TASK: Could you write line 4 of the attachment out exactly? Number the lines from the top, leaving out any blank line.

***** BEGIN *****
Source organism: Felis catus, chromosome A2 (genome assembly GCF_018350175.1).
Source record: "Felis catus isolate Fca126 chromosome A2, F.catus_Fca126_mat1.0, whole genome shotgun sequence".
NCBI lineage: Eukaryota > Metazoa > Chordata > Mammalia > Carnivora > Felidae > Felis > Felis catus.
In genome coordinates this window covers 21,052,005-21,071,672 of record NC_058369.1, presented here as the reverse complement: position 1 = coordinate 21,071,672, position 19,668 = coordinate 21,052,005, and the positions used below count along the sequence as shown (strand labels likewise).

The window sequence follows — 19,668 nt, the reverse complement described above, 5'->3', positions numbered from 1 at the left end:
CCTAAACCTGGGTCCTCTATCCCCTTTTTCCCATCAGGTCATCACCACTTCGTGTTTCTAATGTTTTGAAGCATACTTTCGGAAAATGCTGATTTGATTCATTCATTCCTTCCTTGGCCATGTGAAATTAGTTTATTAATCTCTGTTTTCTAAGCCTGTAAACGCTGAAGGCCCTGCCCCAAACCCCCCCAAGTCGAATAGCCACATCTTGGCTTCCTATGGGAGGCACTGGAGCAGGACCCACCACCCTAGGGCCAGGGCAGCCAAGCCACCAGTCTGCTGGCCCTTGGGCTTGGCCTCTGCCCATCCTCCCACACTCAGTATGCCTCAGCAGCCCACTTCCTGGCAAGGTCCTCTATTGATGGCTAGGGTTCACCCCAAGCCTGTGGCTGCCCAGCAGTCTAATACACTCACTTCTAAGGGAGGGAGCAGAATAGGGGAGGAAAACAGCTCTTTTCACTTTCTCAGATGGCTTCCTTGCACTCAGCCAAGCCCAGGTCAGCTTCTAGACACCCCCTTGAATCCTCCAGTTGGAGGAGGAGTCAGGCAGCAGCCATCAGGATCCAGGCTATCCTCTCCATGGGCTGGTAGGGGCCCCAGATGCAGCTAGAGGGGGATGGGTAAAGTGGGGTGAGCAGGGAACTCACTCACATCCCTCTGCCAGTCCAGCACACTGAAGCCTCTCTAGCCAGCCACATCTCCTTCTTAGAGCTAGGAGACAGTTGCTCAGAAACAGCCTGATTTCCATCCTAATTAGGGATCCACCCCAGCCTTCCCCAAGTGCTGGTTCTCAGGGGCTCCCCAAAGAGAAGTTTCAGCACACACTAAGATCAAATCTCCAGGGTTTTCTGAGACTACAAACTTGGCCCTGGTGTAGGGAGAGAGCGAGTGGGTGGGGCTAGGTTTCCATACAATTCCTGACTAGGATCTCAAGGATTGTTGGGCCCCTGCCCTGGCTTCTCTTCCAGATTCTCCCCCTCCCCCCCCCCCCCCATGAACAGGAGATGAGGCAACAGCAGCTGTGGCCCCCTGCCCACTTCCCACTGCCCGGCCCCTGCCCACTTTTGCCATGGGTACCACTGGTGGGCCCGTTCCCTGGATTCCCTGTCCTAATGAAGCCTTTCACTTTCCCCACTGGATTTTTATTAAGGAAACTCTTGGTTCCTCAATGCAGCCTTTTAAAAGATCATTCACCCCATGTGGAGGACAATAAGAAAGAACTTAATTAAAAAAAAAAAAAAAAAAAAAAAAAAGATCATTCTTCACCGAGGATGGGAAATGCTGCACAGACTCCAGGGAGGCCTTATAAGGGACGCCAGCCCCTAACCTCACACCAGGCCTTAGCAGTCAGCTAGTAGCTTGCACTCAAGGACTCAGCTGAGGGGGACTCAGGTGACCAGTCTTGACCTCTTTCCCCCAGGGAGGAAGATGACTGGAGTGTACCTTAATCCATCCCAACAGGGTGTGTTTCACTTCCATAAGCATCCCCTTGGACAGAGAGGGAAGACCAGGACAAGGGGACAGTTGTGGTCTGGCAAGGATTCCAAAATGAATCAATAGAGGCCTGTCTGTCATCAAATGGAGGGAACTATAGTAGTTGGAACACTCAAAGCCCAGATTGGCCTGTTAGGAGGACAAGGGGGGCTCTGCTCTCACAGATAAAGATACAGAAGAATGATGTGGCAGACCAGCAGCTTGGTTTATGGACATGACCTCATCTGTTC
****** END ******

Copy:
In genome coordinates this window covers 21,052,005-21,071,672 of record NC_058369.1, presented here as the reverse complement: position 1 = coordinate 21,071,672, position 19,668 = coordinate 21,052,005, and the positions used below count along the sequence as shown (strand labels likewise).